Reflection Through Gaming: Reinforcing Health Message Response Through Gamified Rehearsal
Reflection is generally considered an effective means of achieving behavior change. A gamified approach to promoting rehearsal and reflection in a healthy eating context was studied. The game was based on the principles of the Implicit Attitude Test: by categorizing food items under positive or negative associations the players would gain points according to how fast they categorized foods under positive or negative associations. Game scores constituted feedback for reflection, and repeated playing constituted rehearsal of target responses. Experiment participants (N = 58) played the game over a five-day period. Constructs of Rehearsal (REH), self-reported questionnaire responses on Reflection (REFL) and Perceived Persuasiveness (PEPE), and self-reported Perceived Health Behavior Change (PHBC) were analyzed using PLS-SEM. The results show that PLAY moderates the REFL-PEPE relationship, and there are also significant relationships between REH and PEPE, PEPE and PHBC, and REFL and PHBC.
KeywordsPersuasive technology Behavior change Gamification Self-reflection Perceived Persuasiveness PSD PLS-SEM
Harri Oinas-Kukkonen wishes to thank the Finnish Cultural Foundation for supporting this research.
- 2.Li, I., Dey, A.K., Forlizzi, J.: Understanding my data, myself: supporting selfreflection with ubicomp technologies. In: Proceedings of UbiComp 2011 International Conference on Ubiquitous Computing. ACM, New York (2011)Google Scholar
- 9.Oinas-Kukkonen, H., Harjumaa, M.: Persuasive systems design: key issues, process model, and system features. Commun. Assoc. Inf. Syst. 24, 28 (2009)Google Scholar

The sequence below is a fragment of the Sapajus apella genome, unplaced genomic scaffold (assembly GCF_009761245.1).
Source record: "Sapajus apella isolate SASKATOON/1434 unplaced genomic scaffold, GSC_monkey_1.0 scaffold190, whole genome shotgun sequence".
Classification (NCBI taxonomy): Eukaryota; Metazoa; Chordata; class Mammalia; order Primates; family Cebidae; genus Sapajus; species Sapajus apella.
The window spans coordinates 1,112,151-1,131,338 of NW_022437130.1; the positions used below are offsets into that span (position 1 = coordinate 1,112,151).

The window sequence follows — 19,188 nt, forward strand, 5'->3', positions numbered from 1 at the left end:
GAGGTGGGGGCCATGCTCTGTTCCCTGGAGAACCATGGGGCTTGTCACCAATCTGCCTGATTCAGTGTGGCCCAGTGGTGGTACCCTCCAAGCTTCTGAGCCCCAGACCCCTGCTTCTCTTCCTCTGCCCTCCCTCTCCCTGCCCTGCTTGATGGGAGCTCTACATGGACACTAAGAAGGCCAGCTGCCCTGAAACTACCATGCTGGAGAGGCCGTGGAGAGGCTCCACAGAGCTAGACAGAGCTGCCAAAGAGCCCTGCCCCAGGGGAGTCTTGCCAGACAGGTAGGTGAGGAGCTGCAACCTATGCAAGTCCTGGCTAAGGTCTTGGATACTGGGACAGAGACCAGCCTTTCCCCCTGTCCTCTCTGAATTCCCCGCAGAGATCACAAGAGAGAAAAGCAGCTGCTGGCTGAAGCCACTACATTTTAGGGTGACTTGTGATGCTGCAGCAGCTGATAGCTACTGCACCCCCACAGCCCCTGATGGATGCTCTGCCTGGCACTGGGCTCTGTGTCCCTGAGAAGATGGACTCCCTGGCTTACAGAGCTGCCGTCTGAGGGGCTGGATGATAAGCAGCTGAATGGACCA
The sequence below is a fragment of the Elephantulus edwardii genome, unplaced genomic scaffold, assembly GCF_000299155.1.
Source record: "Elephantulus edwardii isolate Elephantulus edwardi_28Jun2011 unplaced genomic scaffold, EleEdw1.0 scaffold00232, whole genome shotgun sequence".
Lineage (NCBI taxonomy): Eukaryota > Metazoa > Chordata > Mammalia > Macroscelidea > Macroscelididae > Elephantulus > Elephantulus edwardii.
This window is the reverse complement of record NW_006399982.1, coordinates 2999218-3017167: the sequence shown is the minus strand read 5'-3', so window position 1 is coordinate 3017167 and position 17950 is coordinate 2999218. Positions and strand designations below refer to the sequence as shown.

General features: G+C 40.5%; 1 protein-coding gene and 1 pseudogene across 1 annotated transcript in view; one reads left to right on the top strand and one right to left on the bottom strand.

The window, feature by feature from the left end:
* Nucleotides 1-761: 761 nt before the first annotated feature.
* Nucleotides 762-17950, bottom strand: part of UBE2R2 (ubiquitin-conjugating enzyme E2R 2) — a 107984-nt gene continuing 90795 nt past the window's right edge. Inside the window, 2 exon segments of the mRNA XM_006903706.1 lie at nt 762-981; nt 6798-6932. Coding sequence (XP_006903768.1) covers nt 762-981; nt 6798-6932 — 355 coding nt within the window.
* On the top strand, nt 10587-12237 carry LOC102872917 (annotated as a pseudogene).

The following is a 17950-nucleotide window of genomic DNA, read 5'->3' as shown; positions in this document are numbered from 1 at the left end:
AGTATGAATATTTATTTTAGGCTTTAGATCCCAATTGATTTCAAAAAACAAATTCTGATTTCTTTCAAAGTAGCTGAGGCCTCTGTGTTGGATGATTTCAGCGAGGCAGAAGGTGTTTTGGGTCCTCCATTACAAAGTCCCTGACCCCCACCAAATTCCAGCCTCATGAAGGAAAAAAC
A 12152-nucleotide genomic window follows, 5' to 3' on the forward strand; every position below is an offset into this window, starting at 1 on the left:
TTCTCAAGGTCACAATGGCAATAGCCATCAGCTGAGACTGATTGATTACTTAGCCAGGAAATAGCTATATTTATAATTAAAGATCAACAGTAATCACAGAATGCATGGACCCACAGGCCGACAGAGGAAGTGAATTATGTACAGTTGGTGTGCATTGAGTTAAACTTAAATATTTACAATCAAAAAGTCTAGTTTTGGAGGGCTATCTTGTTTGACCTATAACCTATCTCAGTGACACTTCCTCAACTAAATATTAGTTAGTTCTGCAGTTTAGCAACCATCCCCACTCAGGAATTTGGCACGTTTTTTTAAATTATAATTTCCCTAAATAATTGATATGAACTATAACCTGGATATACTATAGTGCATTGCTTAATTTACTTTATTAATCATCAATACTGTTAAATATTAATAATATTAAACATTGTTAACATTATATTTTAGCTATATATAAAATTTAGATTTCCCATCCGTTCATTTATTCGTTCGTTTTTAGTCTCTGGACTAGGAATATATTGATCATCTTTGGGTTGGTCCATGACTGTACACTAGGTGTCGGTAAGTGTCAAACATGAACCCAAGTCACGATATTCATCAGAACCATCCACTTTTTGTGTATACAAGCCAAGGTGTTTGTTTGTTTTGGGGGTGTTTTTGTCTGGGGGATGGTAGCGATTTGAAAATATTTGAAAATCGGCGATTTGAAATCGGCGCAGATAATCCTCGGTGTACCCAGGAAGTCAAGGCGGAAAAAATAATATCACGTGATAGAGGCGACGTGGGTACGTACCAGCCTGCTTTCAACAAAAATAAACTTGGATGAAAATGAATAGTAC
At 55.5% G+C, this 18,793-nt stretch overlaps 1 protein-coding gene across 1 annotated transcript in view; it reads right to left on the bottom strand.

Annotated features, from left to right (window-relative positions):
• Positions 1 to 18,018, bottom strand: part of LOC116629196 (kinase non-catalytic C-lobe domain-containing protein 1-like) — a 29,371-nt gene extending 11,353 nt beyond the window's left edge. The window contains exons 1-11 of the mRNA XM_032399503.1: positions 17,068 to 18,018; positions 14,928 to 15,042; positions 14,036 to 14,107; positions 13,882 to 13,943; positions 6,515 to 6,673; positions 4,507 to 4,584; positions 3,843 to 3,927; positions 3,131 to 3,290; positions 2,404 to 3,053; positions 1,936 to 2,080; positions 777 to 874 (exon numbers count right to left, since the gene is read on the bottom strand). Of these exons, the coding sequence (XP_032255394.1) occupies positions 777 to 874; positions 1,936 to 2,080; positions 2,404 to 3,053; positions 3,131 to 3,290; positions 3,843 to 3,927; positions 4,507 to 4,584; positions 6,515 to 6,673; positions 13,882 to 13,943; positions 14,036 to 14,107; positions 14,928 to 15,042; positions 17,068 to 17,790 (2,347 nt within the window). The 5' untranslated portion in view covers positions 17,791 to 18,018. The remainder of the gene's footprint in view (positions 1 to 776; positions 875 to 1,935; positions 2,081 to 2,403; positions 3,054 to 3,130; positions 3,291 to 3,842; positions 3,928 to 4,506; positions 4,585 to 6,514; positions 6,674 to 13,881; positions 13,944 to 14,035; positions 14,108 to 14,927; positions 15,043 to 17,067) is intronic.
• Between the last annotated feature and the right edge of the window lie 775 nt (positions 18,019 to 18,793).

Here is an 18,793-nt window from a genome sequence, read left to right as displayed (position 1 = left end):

- 10.Hamari, J., Koivisto, J.: Social motivations to use gamification: an empirical study of gamifying exercise. In: Proceedings of ECIS 2013 European Conference on Information Systems (2013)Google Scholar
- 11.Huotari, K., Hamari, J.: Defining gamification – a service marketing perspective. In: Proceedings of MindTrek 2012, 3–5 October 2012Google Scholar
- 12.Werbach, K., Hunter, D.: For the Win: How Game Thinking can Revolutionize Your Business. Wharton Digital Press, Philadelphia (2012)Google Scholar
- 19.Maison, D., Greenwald, A.G., Bruin, R.: The implicit association test as a measure of implicit consumer attitudes. Pol. Psycholog. Bull. 32, 1–9 (2001)Google Scholar
- 24.Lehto, T., Oinas-Kukkonen, H., Drozd, F.: Factors affecting perceived persuasiveness of a behavior change support system. In: Proceedings of International Conference on Information Systems (ICIS 2012) (2012)Google Scholar
- 33.Nunally, J.C., Bernstein, I.: Psychometric Theory. McGraw-Hill, New York (1994)Google Scholar
- 34.Fogg, B.J.: Persuasive Technology: Using Computers to Change What We Think and Do. Morgan Kaufmann, San Francisco (2003)Google Scholar